National Portrait Gallery

Looking for something to do before afternoon tea (see below), I suggested to my parents that we pop into the National Portrait Gallery for an hour or so. I had never been there before, and to be honest was not sure I’d like it — how interesting can it be to look at a bunch of dead people’s painted portraits? Turns out, it’s fascinating! We stuck to the 19th and 20th century displays, and they did not disappoint. It was cool to see painted portraits of famous historical figures, from statesmen to the first woman admitted to the British Medical Association to authors like Dickens and Hardy. There was a small but powerful photograph of Virginia Woolf’s husband (or maybe father? I can’t remember) in the foreground with an out-of-focus but so obviously Virginia Woolf in the background. Wow.

My favorite part of the Portrait Gallery was a temporary exhibition, “Black Chronicles: Photographic Portraits 1862-1948.” It was incredibly moving to see such dignified, soulful photographs from the early-ish days of photography. There is something much deeper about photographic portraits from 100+ years ago: carefully composed poses and backdrops, and no cheesy smiles, as people had to hold poses for a long time for the exposure. It is a stunning exhibition and highly recommended.

Afternoon Tea at The Delaunay

My mom suggested that we go out for a proper afternoon tea, like we did a couple of years ago when my parents spent time in London. And who am I to refuse afternoon tea? I had The Delaunay on my list as a well-reviewed (but I can’t remember by whom!) and affordable afternoon tea spot. We each ordered the full Afternoon Tea — my dad and I with scones, and my mom with Gugelhupf (remember that from Bake Off last year?).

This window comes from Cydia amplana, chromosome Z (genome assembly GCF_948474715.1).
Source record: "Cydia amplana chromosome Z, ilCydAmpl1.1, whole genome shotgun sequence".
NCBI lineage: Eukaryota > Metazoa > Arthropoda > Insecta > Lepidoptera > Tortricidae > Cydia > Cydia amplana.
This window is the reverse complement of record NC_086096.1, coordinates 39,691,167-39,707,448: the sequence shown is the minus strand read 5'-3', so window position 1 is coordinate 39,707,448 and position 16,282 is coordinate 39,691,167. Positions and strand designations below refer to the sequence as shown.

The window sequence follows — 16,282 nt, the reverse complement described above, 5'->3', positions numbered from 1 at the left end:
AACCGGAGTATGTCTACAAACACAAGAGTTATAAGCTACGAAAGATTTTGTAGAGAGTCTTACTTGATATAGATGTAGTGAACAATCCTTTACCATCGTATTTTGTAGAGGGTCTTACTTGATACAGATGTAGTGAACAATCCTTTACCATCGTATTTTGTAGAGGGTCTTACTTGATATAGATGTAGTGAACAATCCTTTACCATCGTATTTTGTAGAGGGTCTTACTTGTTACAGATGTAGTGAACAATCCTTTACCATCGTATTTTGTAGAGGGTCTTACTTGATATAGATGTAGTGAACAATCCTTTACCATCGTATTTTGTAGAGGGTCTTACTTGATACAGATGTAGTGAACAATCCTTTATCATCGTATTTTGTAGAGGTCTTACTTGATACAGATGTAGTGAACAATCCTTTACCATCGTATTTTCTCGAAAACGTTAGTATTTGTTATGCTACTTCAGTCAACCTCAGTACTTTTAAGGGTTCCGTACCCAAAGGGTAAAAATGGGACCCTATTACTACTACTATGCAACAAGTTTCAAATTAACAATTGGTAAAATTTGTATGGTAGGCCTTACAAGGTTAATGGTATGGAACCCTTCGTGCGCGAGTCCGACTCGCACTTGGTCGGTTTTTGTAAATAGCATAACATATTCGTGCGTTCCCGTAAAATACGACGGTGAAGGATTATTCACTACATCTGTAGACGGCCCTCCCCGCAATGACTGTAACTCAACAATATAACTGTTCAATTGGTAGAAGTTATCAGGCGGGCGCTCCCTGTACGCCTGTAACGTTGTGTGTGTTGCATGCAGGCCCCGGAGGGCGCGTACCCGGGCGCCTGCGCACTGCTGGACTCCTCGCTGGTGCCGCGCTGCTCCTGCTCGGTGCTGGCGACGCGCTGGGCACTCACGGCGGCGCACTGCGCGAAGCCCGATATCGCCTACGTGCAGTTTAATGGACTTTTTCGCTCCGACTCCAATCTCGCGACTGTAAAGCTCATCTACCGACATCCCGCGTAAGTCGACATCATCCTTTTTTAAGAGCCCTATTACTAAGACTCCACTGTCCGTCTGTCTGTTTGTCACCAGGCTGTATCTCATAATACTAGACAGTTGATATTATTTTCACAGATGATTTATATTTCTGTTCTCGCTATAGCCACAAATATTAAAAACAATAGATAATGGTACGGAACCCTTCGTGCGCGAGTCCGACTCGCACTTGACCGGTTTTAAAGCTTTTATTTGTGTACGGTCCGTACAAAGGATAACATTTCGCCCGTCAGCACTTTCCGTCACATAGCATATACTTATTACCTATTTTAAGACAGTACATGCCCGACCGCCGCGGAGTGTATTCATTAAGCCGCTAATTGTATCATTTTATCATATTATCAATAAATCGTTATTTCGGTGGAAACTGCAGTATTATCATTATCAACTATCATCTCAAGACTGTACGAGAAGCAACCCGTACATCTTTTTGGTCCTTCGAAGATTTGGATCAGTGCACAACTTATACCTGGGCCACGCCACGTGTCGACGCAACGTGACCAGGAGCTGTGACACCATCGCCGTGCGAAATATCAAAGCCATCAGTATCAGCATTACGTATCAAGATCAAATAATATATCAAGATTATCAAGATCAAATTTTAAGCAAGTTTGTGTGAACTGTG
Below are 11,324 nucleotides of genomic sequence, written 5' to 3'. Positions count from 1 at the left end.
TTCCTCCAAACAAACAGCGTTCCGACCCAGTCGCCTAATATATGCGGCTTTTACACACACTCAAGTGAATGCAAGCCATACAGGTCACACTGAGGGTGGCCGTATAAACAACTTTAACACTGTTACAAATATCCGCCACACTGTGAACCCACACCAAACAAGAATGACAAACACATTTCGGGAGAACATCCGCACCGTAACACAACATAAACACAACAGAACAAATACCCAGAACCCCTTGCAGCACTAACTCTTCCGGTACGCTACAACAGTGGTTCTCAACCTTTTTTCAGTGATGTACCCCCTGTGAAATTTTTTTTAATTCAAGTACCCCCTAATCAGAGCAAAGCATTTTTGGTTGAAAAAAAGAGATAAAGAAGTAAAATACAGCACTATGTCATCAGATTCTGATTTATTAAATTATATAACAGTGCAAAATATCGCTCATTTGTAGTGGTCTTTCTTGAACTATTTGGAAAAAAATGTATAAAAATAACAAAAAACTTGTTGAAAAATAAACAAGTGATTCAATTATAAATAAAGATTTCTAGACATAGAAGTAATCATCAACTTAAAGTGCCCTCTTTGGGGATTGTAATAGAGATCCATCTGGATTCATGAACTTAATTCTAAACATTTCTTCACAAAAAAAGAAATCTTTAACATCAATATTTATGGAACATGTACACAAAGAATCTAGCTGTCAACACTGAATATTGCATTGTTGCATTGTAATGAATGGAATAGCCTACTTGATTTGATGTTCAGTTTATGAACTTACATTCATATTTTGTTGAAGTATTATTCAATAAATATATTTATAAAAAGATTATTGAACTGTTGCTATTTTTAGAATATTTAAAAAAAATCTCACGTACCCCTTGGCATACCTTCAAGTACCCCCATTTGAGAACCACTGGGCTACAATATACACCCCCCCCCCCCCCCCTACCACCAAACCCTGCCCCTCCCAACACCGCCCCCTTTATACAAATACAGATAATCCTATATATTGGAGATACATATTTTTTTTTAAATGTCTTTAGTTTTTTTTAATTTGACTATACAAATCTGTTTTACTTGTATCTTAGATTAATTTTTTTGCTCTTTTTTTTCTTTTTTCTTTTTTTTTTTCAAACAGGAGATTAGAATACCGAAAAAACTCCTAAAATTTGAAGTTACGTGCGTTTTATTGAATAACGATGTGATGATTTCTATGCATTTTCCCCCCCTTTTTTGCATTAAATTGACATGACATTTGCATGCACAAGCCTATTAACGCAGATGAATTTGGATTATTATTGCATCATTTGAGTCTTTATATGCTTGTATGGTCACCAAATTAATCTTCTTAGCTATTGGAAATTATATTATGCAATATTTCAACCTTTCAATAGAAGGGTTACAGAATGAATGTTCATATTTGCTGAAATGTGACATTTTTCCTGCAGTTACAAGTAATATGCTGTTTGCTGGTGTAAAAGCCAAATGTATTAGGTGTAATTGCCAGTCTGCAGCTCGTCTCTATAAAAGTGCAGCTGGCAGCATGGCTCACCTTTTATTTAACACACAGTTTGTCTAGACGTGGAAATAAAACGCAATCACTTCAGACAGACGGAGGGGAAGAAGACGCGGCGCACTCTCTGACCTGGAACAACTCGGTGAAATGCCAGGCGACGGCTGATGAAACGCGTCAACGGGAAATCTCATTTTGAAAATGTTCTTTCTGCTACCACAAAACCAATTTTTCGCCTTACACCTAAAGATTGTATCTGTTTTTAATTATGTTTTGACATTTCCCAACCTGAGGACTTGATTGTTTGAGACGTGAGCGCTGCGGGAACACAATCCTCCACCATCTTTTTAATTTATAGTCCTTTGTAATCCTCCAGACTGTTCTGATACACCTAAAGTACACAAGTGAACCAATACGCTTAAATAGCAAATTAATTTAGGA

Two tea towers (what are they actually called?) arrived, chock full with sweets and savories. The tea also came with brilliant straining devices that had solid bottoms to catch drips when you put them back on the table. It’s the little things! I have a big sweet tooth, but surprisingly I ended up preferring the savories at The Delaunay. The smoked duck sandwich had a great blend of flavors, and I could have eaten five of the cheese puff/choux flatbread-like things sandwiched with cream cheese. The fruit scones were deliciously light and balanced. I found most of the cakes a bit too sweet, although the pistachio financier with poppy seeds and orange cream was really nice. The Delaunay’s afternoon tea selection was very generous, and the three of us agreed that next time we’d only get two full tea menus plus a couple of extra scones.


In addition to afternoon tea and a day out of London, my parents wanted to see at least one theatre show. We settled on Wicked, the music of which I knew thanks to my Oberlin housemate Claire, who introduced me to the soundtrack in college. But I didn’t know the story that links the songs together (other than that it’s about the Wicked Witch of the West).